The What to Paint series is perfect for readers with some painting skills and experience, who are looking for inspiring painting subjects. Each book has 24 beautiful full-page size paintings, a colour palette for each one and informative captions pulling out details, tips and techniques used in various parts of the painting. At the back of the book there is a free outline for each painting for readers to transfer or scan on to paper. There are also instructions on transferring the images, and on selecting parts of the outlines to create new compositions.
Watercolour artist, Peter Woolley, provides a stunning range of paintings encompassing a variety of scenes from gentle slopes and rolling hills to dramatic peaks of far off mountain ranges. Every painting is accompanied by outline transfers, which are ideal for beginners who want to get started painting landscapes without requiring the necessary drawing skills.
Peter Woolley has been a professional watercolour artist since 1986. His work has been exhibited across the UK and he tours extensively in the Yorkshire Dales and the Lake District, from where he gathers the inspiration for his beautiful landscape subjects. Peter runs weekend courses across the North of England throughout the summer months and has published books and DVDs on watercolour as well as appearing on television in the UK. His work has been published as Limited Edition prints and Art cards and can also be found in private collections throughout Great Britain and overseas.
Peter has recently been appointed art tutor on board Saga, Fred Olsen and CMV Cruises. This is his first book with Search Press. Peter lives in Derby.
Peter Woolley brings us a new addition to Search Press' What to Paint series looking at hills and mountains in watercolour. Free outlines of each of Peter's inspiring paintings (24 in total) are included at the back of the book so you can get straight on with the painting. There's helpful advice on how to transfer the image to your paper, plus information on basic watercolour techniques, such as transparent washes, tonal landscapes, and how to paint rocks. Demonstrations include a view from the summit, snow and shadows, hills and lakes and sunshine and rain.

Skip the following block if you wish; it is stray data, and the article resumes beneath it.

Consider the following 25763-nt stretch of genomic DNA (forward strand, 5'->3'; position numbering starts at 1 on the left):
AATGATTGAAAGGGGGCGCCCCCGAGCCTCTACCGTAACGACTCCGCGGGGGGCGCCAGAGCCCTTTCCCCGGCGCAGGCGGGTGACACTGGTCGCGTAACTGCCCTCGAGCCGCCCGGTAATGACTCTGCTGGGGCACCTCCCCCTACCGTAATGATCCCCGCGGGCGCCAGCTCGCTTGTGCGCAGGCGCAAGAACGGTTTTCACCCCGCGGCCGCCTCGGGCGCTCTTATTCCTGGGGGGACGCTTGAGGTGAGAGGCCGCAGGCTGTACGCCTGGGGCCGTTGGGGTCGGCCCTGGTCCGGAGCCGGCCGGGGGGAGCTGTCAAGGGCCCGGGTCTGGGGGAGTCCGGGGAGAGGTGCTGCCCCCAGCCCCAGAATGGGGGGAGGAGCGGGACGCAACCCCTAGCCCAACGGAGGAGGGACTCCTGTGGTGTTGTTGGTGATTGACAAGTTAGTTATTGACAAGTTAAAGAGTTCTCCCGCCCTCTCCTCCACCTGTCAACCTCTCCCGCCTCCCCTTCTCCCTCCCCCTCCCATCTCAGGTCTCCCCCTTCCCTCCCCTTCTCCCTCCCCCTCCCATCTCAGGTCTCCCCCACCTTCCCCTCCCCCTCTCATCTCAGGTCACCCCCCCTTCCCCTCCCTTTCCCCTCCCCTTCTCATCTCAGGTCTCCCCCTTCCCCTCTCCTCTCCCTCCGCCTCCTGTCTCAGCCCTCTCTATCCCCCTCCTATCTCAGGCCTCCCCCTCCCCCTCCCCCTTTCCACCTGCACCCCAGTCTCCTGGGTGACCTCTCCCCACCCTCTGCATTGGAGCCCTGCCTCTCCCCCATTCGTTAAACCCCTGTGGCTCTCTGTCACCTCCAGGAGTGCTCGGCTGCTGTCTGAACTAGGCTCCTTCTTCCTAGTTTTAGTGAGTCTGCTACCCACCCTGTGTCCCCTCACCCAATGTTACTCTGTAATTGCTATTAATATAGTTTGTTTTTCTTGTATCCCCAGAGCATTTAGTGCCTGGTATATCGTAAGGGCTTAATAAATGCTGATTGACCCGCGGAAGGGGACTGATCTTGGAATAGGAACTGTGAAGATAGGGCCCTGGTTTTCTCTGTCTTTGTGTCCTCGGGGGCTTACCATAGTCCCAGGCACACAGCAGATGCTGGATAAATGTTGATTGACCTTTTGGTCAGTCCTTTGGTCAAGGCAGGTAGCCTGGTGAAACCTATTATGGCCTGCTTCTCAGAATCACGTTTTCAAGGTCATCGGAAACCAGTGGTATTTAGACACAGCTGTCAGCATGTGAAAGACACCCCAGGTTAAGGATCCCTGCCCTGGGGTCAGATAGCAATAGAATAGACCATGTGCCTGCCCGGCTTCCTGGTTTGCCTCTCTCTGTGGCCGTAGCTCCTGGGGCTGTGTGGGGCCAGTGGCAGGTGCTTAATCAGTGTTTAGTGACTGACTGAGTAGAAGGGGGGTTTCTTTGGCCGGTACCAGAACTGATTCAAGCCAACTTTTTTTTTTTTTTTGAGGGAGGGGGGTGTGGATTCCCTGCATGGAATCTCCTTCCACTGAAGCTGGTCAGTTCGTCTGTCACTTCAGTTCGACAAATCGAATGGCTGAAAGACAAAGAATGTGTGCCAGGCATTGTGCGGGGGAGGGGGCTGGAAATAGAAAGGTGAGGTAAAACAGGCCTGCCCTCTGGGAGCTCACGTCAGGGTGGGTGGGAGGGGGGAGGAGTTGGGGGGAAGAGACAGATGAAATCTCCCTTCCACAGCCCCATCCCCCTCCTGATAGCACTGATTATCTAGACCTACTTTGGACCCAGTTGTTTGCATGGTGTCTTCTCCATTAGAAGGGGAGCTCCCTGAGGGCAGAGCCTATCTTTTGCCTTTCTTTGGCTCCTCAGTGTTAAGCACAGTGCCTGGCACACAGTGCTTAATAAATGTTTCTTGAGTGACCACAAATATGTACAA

The What to Paint series is the big brother of Ready to Paint. The larger outlines give you more of an image to develop and the instructions are less detailed, appealing to those who have picked up the basic skills but still need a degree of hand-holding when it comes to composition, perspective and drawing. Because the images are printed on normal book paper and need to be assembled, it's worth investing in some Tracedown paper to make the transfer process easy. Each book contains 24 paintings and, as well as the outlines, you also get the finished result as the author painted it, some basic instructions, palette information and break outs of some of the important details. The idea is not to copy (thought you can do that if you want), but to create your own interpretation from a starting point a little way on from the blank page.
Peter Woolley's subjects range from rough crags to more gently rounded uplands and he concentrates a bit more on different weather conditions and times of the year. He'll show you how to create atmospheric mists, the warm light of an autumn day and the chill of a winter afternoon. His paintings include both cloudy and clear skies, demonstrating how lighting affects the appearance of foregrounds and of recession. He'll show you how to use shading to give shape and substance to rocks and valleys as well as how to handle that all-important point where land meets sky in gentle transition.
A keen hiker, Woolley (Drawing Towards Watercolour) shares here many tips and tricks for realizing the settings of his pastime, hills and mountains, in the medium of watercolor. Techniques detailed in the guide, such as transparent washes and counterchange, help sharpen one's watercolor skills. Two dozen short designs are included that focus on Earth's high places. As is customary for titles in this series, the projects consist of finished paintings, a specific color palette list for each, and schematic line drawings of each work, which readers can use as a starting point for their own projects by photocopying and tracing. They may practice their skills by reproducing the author's paintings as faithfully as they please or altering the compositions and color palettes as creatively as they wish. VERDICT Beginning and intermediate artists are the best audience for this guide.